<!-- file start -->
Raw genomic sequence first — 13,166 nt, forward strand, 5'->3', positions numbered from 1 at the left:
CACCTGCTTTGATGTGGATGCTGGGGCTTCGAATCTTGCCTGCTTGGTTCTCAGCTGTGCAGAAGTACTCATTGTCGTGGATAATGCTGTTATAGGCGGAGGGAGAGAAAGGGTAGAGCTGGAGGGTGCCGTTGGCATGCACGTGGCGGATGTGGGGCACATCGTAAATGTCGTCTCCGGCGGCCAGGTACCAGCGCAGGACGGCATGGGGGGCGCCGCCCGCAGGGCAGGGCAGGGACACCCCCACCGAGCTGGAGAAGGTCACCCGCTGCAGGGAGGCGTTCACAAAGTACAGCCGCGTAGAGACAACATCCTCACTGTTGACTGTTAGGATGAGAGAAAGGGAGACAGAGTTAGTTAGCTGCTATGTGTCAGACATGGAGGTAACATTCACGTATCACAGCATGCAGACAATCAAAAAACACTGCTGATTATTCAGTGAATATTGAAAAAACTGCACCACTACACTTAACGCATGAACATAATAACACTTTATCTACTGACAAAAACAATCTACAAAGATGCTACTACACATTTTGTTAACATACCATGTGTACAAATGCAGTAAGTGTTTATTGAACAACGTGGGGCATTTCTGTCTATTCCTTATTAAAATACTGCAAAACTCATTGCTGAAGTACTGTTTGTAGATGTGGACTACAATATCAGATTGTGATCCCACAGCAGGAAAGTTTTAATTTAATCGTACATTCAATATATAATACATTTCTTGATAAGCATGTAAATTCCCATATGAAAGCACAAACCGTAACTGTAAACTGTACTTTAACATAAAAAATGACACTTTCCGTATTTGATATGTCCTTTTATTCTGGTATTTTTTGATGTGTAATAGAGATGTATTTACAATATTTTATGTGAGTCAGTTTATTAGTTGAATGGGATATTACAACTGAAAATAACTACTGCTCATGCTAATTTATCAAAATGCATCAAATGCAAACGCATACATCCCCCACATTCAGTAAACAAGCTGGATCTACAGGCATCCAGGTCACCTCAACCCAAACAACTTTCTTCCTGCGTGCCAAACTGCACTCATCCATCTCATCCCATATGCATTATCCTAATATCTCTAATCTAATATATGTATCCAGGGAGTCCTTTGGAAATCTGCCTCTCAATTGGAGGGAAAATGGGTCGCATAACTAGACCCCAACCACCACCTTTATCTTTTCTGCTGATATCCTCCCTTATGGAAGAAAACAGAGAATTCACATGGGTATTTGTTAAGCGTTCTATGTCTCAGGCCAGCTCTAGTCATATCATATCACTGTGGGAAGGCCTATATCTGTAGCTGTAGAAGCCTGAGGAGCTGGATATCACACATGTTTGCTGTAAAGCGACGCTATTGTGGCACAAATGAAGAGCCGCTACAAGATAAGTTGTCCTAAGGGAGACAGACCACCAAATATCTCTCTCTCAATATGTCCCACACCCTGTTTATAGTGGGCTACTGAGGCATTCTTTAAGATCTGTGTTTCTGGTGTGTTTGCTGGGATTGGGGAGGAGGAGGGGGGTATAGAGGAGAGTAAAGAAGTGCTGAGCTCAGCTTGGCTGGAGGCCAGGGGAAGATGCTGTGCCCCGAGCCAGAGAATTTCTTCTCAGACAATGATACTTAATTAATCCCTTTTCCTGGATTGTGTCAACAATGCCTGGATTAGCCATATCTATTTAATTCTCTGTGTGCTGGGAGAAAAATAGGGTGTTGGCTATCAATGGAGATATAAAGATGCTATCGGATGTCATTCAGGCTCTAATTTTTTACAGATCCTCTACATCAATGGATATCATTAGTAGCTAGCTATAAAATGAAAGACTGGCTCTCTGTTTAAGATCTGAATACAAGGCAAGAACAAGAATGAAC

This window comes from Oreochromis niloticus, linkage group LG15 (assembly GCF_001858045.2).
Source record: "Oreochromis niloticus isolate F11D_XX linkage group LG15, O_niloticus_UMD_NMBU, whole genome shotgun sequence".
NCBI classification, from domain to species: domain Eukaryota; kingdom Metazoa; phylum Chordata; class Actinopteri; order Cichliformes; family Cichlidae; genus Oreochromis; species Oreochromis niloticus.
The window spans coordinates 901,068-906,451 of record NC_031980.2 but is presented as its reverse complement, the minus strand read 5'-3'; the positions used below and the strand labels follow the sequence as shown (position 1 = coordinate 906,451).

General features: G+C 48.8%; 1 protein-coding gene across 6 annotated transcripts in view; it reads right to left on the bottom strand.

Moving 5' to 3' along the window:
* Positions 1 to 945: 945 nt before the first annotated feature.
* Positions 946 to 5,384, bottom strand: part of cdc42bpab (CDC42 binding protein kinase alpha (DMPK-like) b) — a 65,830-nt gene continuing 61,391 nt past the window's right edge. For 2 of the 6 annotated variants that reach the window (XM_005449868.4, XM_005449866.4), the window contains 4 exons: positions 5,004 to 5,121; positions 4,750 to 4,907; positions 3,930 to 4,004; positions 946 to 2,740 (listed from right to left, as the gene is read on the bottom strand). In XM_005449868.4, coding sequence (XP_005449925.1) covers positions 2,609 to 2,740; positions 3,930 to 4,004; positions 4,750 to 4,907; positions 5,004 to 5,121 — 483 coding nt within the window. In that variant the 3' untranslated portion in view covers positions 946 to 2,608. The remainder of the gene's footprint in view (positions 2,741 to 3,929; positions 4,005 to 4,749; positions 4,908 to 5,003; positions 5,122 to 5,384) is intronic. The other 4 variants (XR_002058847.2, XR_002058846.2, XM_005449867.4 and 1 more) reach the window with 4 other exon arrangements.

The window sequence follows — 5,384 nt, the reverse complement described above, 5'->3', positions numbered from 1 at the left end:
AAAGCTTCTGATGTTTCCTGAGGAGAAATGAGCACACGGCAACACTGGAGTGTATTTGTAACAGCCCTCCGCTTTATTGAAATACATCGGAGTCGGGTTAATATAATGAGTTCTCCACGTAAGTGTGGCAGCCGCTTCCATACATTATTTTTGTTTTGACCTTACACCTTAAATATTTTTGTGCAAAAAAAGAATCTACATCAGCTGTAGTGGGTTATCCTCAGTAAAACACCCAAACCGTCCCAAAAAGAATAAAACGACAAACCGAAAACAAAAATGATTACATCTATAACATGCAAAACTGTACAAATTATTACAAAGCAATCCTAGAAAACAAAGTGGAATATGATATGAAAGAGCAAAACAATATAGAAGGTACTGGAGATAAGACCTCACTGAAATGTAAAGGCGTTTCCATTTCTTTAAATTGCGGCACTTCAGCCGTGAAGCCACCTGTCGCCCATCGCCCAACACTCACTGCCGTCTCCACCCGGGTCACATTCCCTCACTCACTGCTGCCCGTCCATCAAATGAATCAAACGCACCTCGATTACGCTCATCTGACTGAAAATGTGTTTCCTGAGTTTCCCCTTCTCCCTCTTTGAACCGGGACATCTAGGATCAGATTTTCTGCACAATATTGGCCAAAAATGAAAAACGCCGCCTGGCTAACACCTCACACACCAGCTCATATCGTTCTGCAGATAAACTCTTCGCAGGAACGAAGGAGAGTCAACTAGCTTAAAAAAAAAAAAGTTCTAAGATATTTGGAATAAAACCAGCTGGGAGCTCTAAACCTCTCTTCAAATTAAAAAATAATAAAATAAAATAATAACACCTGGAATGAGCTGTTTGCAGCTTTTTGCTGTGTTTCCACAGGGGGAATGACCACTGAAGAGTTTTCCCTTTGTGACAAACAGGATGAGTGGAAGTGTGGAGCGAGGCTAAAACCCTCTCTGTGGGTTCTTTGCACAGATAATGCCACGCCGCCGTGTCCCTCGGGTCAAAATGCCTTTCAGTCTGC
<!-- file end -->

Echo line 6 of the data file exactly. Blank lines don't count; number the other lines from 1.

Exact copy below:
The window spans coordinates 901,068-906,451 of record NC_031980.2 but is presented as its reverse complement, the minus strand read 5'-3'; the positions used below and the strand labels follow the sequence as shown (position 1 = coordinate 906,451).